Nullaboo Hullabaloo

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Author: Fleur Ferris
Publisher: Puffin

I have always enjoyed Fleur Ferris’ young adult novels and was delighted to see that she had written a book for younger readers. I had high expectations for this book and Ferris did not let me down.

The book is set in a town called Nullaboo and our young protagonist is Gemma Hart. The story opens with Gemma waiting to see what topic she will receive in the science competition. Her heart is set on butterflies, but that topic goes to Nina (last’s year competition winner). Gemma’s topic will be march flies. To say that Gemma is disappointed is an understatement. How can she possibly beat Nina in the science competition when her topic is march flies. March flies!!

Gemma’s mother is an entomologist and has lent Gemma her bug catcher which magnifies things two hundred and fifty times their size and has a microphone and earbuds. Gemma heads off with her bug catcher to catch some march files, but instead of finding march files Gemma captures a fairy. A fairy named Janomi. A fairy who needs help. Fairies aren’t supposed to talk to humans and so Janomi is breaking many rules by seeking out Gemma’s help. Her grandfather has been captured by silver spiders and she needs Gemma’s help to find and rescue him.

Gemma’s bug catcher records this conversation and Nina finds it and uploads it to the Internet. Suddenly there’s hullabaloo in Nullaboo. Nina’s small town finds itself the centre of a media frenzy. A secret government agency barges in to take control and suddenly the fairy colony that Gemma promised to protect is under threat.

There’s so much to love about this book. Gemma is a charming character. Beautifully innocent, funny and so, so likeable. Gemma’s family are gorgeously eccentric. You will also fall in love with the people of Nullaboo.

Ferris has always written rural communities so beautifully – how they pull together when one of their own is in crisis. She continues this theme with Nullaboo Hullabaloo.

I love that the fairies (just like humans) are snarky towards each other. I love that Gemma’s family have their own problems, but when it is needed, they pull together. I love that the book is full of humour and love.

I love how Ferris uses language in this novel. From the secret government agency being called DUD to Gemma’s mother’s nemesis being called Colin Snider.

What I love the most though that this is a story about heart. Once you finish reading this book, you will feel happy. This book made me smile and it made me feel good.

Yes, this is a story about fairies, but it is also a story about community. Nullaboo Hullabaloo tells the story of a community rallying around one of their own to help them protect and save the fairies. And amazingly enough underneath all that Ferris has written about how important it is to put egos and enmities aside to help others in need.

It is a delightful book that will be enjoyed by both boys and girls. It is beautifully illustrated by Briony Stewart. The illustrations capture the story brilliantly. Let’s hope that Ferris writes more stories featuring Gemma and her wonderfully unconventional family and community.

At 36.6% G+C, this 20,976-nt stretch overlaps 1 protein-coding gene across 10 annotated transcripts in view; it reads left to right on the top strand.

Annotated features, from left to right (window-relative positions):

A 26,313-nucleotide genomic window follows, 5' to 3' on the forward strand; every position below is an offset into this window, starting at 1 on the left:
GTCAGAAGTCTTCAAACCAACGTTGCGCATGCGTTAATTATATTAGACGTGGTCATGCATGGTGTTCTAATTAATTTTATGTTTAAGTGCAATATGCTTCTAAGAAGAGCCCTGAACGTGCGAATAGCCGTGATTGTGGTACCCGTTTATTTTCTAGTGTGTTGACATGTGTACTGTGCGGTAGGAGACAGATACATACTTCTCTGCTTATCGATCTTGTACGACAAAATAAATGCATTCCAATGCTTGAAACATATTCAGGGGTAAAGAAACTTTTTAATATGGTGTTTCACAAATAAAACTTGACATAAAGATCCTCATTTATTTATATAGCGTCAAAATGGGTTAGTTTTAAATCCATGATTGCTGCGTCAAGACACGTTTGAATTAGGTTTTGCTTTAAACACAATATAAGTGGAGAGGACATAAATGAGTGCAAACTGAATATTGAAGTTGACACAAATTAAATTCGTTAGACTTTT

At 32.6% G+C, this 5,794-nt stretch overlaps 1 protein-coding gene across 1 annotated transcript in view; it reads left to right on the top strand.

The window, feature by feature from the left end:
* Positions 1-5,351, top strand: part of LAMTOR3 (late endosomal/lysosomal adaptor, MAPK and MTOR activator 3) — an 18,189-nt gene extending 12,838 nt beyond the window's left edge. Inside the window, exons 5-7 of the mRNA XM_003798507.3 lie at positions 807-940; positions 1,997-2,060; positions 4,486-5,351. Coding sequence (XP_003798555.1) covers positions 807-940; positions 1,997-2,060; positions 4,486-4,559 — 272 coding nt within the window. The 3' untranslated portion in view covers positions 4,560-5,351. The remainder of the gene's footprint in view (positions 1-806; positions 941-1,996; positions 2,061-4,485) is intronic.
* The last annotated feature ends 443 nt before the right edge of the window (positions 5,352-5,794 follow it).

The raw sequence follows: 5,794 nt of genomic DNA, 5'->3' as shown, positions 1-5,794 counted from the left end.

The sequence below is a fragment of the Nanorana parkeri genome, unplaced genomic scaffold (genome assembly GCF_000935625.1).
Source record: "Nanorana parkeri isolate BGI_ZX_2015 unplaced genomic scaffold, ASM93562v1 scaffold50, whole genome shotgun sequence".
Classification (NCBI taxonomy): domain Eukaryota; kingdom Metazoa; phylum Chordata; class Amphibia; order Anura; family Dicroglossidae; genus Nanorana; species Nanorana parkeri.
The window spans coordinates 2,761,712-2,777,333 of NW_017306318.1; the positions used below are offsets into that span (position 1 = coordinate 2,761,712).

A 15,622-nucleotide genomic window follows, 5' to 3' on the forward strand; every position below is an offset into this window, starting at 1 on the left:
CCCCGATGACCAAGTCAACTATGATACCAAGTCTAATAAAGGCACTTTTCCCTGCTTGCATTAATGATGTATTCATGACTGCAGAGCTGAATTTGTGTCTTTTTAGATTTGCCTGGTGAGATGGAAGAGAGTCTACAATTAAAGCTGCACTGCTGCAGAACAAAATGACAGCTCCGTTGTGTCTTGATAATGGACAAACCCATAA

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And I love all the sewing references – Janomi, Bernini, Elna and so on.


Found – Fleur Ferris


Author: Fleur Ferris

Publisher: Penguin Random House

Fleur Ferris fans will love this book because it has all of Ferris’ signature elements – tense, exciting, thrilling.

It is difficult to combine an action-packed book and to develop characters, but Ferris has done an admirable job of both, Yes, there is more action and drama than character development, but you still care for the main character Beth and her family & friends.

The story follows seventeen-year-old Beth, whose most significant problem is telling her parents she has been seeing local boy, Jonah, for the past few weeks. Beth’s parents are strict and her parents have a stringent set of rules in place that she must follow. Before Beth gets a chance to tell her parents about Jonah something happens which turns her world upside down and throws her life into confusion. Beth has lived an idyllic life with her parents and suddenly she learns that her parents have been keeping secrets from her and it those secrets that have Beth and her parents fighting for their lives.

Beth is a strong character – she’s smart, tough, funny and athletic. She goes through a gamut of emotions in this book. Beth’s roller-coaster of emotions is authentic and that’s what makes Beth feel so real. Her emotions are raw and it is hard not to feel for her when she is wrestling with these feelings.

Beth’s parents are great characters and Ferris does a great job of warming you to these two characters early in the novel. Not once did my support for her mum and dad waver.

I loved Beth’s dad, affectionately known as Bear. He’s a six-foot-four muscled shaved-head giant. Bear runs the local karate school and gun clubs. He often takes the local kids out bush for survival skills camps and all the young guys in town want to be him and are terrified of him.

The supporting characters add to the book and they also give that sense of community to the book. A small town that looks out for each other. If you could bottle that community spirit and protectiveness you’d be a millionaire and Ferris makes you as a reader understand this sense of community through her book.

Yes, the book is an action-packed thriller but it also has moments of great humour – mainly through Jonah and Beth’s interaction with the supporting characters. It is also a book about the richness of small town living and it is this that makes the book unique and not just another action-packed thriller.